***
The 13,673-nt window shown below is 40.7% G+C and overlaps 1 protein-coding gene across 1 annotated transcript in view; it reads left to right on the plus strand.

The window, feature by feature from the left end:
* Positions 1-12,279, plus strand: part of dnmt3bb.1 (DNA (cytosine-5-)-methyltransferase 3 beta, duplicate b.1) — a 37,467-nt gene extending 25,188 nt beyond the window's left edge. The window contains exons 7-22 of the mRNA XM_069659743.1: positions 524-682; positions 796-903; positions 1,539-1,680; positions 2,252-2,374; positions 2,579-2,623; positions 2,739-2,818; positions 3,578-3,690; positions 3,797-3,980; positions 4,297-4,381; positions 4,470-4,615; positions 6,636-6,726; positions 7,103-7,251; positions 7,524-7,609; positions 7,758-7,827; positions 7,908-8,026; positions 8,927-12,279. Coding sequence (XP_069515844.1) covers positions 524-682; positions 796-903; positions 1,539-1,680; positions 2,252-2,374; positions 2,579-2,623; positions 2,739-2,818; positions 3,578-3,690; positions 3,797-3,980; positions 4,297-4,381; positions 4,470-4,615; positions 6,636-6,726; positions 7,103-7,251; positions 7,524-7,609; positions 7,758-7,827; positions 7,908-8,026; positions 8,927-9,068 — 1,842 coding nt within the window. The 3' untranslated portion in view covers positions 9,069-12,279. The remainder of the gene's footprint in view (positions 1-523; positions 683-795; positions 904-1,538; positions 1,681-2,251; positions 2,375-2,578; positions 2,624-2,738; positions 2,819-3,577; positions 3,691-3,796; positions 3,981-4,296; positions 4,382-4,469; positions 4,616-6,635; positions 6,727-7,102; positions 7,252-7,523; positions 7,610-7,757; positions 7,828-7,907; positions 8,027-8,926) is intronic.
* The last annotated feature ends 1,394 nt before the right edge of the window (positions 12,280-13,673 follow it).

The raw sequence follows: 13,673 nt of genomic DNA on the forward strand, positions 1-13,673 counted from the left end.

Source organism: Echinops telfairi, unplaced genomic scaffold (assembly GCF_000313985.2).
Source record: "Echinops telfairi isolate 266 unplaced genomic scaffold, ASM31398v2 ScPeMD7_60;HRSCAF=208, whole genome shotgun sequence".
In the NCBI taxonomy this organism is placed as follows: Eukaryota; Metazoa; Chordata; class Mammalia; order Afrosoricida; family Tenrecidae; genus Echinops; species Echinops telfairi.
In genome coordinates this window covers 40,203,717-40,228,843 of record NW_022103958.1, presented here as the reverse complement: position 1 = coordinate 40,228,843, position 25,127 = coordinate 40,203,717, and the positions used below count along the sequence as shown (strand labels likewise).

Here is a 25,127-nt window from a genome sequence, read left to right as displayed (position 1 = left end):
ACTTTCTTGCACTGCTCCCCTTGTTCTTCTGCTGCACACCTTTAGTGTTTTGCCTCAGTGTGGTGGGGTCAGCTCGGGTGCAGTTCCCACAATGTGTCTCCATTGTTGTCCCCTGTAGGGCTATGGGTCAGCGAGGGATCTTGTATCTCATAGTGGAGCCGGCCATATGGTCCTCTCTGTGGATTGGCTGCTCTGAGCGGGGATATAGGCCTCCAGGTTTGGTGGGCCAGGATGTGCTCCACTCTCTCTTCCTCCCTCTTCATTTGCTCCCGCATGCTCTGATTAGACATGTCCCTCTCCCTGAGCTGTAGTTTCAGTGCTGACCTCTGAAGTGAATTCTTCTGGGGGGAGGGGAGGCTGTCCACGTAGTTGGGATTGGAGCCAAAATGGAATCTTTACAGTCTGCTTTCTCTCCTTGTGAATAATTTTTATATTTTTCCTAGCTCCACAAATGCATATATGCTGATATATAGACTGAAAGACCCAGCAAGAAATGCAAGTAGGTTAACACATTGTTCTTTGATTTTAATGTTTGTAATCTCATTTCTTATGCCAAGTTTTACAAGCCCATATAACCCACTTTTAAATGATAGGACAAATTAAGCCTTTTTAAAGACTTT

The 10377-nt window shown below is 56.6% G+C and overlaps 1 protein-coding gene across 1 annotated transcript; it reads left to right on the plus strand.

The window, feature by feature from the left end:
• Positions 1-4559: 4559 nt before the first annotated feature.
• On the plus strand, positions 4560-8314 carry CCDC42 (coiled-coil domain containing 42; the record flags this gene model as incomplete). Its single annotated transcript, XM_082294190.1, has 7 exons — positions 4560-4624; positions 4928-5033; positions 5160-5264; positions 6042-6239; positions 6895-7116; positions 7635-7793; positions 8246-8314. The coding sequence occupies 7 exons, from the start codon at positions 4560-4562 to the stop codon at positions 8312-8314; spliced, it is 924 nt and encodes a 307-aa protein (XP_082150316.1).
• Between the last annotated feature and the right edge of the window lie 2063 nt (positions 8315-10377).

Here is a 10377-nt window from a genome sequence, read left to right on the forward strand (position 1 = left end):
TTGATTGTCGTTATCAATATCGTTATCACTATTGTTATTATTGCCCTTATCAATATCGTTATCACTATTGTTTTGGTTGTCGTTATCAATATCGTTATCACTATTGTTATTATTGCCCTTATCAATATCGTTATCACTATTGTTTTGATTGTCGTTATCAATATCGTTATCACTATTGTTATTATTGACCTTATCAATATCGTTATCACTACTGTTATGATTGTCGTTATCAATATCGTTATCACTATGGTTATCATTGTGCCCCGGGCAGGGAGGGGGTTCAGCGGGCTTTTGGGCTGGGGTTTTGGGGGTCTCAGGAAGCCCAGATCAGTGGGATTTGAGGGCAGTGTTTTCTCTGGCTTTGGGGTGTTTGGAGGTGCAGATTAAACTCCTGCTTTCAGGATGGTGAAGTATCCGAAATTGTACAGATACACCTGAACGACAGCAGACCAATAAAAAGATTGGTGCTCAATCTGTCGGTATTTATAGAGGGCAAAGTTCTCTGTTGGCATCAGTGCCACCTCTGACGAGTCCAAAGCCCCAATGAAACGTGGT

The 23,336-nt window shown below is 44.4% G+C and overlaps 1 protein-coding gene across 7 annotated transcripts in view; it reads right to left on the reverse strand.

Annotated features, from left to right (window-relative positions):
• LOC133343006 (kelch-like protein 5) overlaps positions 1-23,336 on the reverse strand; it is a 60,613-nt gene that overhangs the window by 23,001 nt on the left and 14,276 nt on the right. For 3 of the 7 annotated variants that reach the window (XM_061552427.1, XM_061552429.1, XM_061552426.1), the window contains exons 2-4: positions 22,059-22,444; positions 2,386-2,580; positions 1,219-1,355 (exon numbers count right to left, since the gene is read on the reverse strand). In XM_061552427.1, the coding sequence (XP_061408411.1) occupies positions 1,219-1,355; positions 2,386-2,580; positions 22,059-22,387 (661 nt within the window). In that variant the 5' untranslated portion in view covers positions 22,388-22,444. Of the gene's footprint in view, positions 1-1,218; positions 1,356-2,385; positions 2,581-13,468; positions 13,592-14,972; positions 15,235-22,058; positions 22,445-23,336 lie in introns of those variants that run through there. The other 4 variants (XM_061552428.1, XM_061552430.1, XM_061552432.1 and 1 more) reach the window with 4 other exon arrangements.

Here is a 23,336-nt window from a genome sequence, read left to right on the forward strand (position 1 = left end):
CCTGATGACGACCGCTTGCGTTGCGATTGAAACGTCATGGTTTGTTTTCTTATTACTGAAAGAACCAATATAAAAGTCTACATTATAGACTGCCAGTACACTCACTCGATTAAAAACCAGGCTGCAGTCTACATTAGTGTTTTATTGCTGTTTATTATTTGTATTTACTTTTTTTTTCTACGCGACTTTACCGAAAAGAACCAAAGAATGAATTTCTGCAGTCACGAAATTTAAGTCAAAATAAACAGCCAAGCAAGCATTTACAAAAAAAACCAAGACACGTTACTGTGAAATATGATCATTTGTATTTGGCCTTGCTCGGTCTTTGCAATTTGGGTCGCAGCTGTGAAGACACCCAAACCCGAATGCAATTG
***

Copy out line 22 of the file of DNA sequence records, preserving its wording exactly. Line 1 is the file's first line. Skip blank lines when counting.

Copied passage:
Here is a 23,336-nt window from a genome sequence, read left to right on the forward strand (position 1 = left end):